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by Mike Baron

We're all fans here, right? Not just of comics, but the entire panoply of popular culture: movies, books, television, rock, pop, hip-hop, Cracker Jack... Waidaminit. How'd that last one sneak in? Back in the day, Cracker Jack used to be the snack of choice. Cracker Jack debuted at the Great Columbian Exposition in Chicago, in 1893. This was the World's Fair, designed by Frederick Law Olmstead, designer of Central Park, that put Chicago on the map as a serious cultural contender. Or so they hoped.

F.W. Rueckheim and Brother offered popcorn and peanuts in a molasses sauce. Three years later Louis Rueckheim figured out how to keep the pieces from sticking together. He offered some to a salesman. "That's crackerjack!" the salesman exclaimed. In 1912 they began inserting toys in each box and crowing, "A prize in every box!" Here's where our narrative becomes personal. I remember the Cracker Jack of my youth. The toys were often of molded plastic and quite intricate. Back in the thirties, the toys were cast from metal and included tiny automobiles and guns. I know because I have a couple - several specialty shops offer exact re-creations of early Cracker Jack toys.

Today, the box still offers a prize, but the prize is a shabby little pamphlet that says, "One in a series of ten collectible prizes." I hate to burst their bubble, but these poor attempts at amusement are not collectible. They are not even memorable. They've taken on a patina of political correctness. They seek to educate, not entertain. Some deal with geography. "A panhandle is an informal geographic term for an elongated, tail-like protrusion of a border or a boundary." Wow. Are we having fun yet? The point here is that something that used to be delightful has now been rendered stale and inert. Just look at the collector's market. Can you imagine Cracker Jack's sales if they began inserting tiny action figures, or a decent trading card?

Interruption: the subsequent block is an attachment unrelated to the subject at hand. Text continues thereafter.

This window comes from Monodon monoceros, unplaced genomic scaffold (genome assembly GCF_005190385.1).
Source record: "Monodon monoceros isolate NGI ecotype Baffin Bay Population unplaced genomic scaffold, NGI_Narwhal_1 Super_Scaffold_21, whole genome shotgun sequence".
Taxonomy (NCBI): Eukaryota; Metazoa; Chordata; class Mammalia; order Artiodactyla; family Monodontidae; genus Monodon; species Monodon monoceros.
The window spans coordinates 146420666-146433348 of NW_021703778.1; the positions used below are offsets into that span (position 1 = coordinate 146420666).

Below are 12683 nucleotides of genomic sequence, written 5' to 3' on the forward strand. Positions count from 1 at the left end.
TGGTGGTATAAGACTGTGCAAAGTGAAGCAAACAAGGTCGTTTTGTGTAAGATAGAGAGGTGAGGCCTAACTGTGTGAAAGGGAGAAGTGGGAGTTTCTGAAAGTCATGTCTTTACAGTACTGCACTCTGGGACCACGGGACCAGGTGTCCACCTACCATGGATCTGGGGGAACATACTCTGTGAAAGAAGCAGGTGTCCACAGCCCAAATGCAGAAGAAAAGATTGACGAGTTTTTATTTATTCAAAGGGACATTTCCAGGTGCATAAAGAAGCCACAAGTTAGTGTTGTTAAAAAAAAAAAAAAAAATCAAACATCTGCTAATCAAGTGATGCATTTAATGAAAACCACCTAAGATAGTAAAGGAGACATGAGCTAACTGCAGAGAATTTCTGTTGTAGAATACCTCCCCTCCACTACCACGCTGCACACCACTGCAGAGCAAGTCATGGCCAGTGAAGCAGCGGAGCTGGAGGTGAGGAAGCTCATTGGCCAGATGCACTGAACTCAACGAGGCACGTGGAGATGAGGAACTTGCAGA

Which brings us to the sad state of modern breakfast cereal. Cereal boxes used to come with serious toys - little plastic robots that required construction, and actually did something when they were built. You hung a weight off the edge of the table setting the robot in motion, marching to the edge, arms swinging. Who can forget the Frogmen that used to come in every box of Kellogg's Corn Flakes? The frogman stood on a hollow base which you jammed with baking soda, causing the frogman to repeatedly surface and dive. The figures themselves were handsomely molded, and are still available from specialty shops. But you won't find them in a box of cereal.


Free Frogman!

Cap'n Crunch used to offer a bewildering array of goodies, from tiny plastic pirate ships to magnetic buttons of the crew. Cap'n Crunch rings were to die for. And of course there was always the unfortunate child who inhaled his secret decoder ring and had to be rushed to the hospital. Liability litigation killed the cereal box toy. To see what we've lost: click here.

A comic book pamphlet inserted into a cereal box would pose no direct physical threat.


Mike Baron worked for the Boston Phoenix, Boston After Dark, and the Real Paper. He broke into comics with Nexus, his groundbreaking science fiction title co-created with illustrator Steve Rude. Baron has written Marvel's Punisher, DC's Batman, Deadman, and Flash. Nexus has garnered honors too numerous to mention, including Eisners for both creators. Baron has written Star Wars for Dark Horse, Turok, Dinosaur Hunter and Archer & Armstrong for Valiant, and has three issues of Legends of the Dark Knight in the works.

A prolific creator, Baron is at least partly responsible for The Badger, Ginger Fox, Spyke, Feud, and many other comic book titles. He currently has two new web comics up at Big Head Press. The Architect is a horror story based on the life of Frank Lloyd Wright. The Hook is rock and roll science fiction - think Farenheit 451 only instead of banning books they have banned music.
Volume 3 out now!
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